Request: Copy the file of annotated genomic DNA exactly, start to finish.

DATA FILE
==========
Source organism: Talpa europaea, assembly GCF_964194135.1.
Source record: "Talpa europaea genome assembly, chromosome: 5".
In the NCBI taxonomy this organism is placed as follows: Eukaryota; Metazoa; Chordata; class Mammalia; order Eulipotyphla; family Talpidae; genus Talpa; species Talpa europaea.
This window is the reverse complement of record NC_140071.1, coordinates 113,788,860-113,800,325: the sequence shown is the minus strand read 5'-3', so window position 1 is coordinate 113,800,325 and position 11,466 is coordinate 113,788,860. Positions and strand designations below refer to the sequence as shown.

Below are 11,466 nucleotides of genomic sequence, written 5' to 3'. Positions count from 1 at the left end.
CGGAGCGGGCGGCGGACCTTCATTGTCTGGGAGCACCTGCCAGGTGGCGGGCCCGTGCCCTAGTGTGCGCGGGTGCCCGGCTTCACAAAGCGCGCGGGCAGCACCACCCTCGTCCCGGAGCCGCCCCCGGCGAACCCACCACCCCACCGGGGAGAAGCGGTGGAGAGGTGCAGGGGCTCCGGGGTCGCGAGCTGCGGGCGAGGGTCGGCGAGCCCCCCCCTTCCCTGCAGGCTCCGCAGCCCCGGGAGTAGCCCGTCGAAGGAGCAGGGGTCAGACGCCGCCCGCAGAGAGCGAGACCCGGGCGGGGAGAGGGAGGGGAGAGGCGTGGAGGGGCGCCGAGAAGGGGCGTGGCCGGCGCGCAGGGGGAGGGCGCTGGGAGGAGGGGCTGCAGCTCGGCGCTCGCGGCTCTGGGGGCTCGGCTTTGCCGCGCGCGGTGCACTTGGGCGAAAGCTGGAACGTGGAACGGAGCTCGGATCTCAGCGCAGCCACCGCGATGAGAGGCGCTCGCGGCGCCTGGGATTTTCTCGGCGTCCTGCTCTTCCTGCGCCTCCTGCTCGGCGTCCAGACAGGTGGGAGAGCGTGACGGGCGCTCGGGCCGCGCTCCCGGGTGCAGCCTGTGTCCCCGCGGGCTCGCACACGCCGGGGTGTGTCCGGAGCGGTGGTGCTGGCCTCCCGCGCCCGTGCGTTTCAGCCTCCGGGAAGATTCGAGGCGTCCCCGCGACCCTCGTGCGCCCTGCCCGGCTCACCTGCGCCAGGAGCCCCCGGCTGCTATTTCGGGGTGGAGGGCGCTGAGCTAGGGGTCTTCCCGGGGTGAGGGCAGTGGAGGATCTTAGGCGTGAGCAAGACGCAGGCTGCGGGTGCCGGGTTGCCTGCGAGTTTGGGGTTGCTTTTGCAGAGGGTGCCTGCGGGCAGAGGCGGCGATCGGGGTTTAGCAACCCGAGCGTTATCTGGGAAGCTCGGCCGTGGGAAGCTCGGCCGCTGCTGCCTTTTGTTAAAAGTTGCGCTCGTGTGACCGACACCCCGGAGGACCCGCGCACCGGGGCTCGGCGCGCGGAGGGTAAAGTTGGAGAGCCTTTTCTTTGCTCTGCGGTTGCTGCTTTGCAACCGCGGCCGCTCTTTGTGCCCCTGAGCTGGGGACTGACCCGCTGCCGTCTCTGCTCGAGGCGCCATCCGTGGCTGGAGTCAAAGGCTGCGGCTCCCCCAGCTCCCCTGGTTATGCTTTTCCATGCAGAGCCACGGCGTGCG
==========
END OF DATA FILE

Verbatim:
Source organism: Talpa europaea, assembly GCF_964194135.1.
Source record: "Talpa europaea genome assembly, chromosome: 5".
In the NCBI taxonomy this organism is placed as follows: Eukaryota; Metazoa; Chordata; class Mammalia; order Eulipotyphla; family Talpidae; genus Talpa; species Talpa europaea.
This window is the reverse complement of record NC_140071.1, coordinates 113,788,860-113,800,325: the sequence shown is the minus strand read 5'-3', so window position 1 is coordinate 113,800,325 and position 11,466 is coordinate 113,788,860. Positions and strand designations below refer to the sequence as shown.

Below are 11,466 nucleotides of genomic sequence, written 5' to 3'. Positions count from 1 at the left end.
CGGAGCGGGCGGCGGACCTTCATTGTCTGGGAGCACCTGCCAGGTGGCGGGCCCGTGCCCTAGTGTGCGCGGGTGCCCGGCTTCACAAAGCGCGCGGGCAGCACCACCCTCGTCCCGGAGCCGCCCCCGGCGAACCCACCACCCCACCGGGGAGAAGCGGTGGAGAGGTGCAGGGGCTCCGGGGTCGCGAGCTGCGGGCGAGGGTCGGCGAGCCCCCCCCTTCCCTGCAGGCTCCGCAGCCCCGGGAGTAGCCCGTCGAAGGAGCAGGGGTCAGACGCCGCCCGCAGAGAGCGAGACCCGGGCGGGGAGAGGGAGGGGAGAGGCGTGGAGGGGCGCCGAGAAGGGGCGTGGCCGGCGCGCAGGGGGAGGGCGCTGGGAGGAGGGGCTGCAGCTCGGCGCTCGCGGCTCTGGGGGCTCGGCTTTGCCGCGCGCGGTGCACTTGGGCGAAAGCTGGAACGTGGAACGGAGCTCGGATCTCAGCGCAGCCACCGCGATGAGAGGCGCTCGCGGCGCCTGGGATTTTCTCGGCGTCCTGCTCTTCCTGCGCCTCCTGCTCGGCGTCCAGACAGGTGGGAGAGCGTGACGGGCGCTCGGGCCGCGCTCCCGGGTGCAGCCTGTGTCCCCGCGGGCTCGCACACGCCGGGGTGTGTCCGGAGCGGTGGTGCTGGCCTCCCGCGCCCGTGCGTTTCAGCCTCCGGGAAGATTCGAGGCGTCCCCGCGACCCTCGTGCGCCCTGCCCGGCTCACCTGCGCCAGGAGCCCCCGGCTGCTATTTCGGGGTGGAGGGCGCTGAGCTAGGGGTCTTCCCGGGGTGAGGGCAGTGGAGGATCTTAGGCGTGAGCAAGACGCAGGCTGCGGGTGCCGGGTTGCCTGCGAGTTTGGGGTTGCTTTTGCAGAGGGTGCCTGCGGGCAGAGGCGGCGATCGGGGTTTAGCAACCCGAGCGTTATCTGGGAAGCTCGGCCGTGGGAAGCTCGGCCGCTGCTGCCTTTTGTTAAAAGTTGCGCTCGTGTGACCGACACCCCGGAGGACCCGCGCACCGGGGCTCGGCGCGCGGAGGGTAAAGTTGGAGAGCCTTTTCTTTGCTCTGCGGTTGCTGCTTTGCAACCGCGGCCGCTCTTTGTGCCCCTGAGCTGGGGACTGACCCGCTGCCGTCTCTGCTCGAGGCGCCATCCGTGGCTGGAGTCAAAGGCTGCGGCTCCCCCAGCTCCCCTGGTTATGCTTTTCCATGCAGAGCCACGGCGTGCG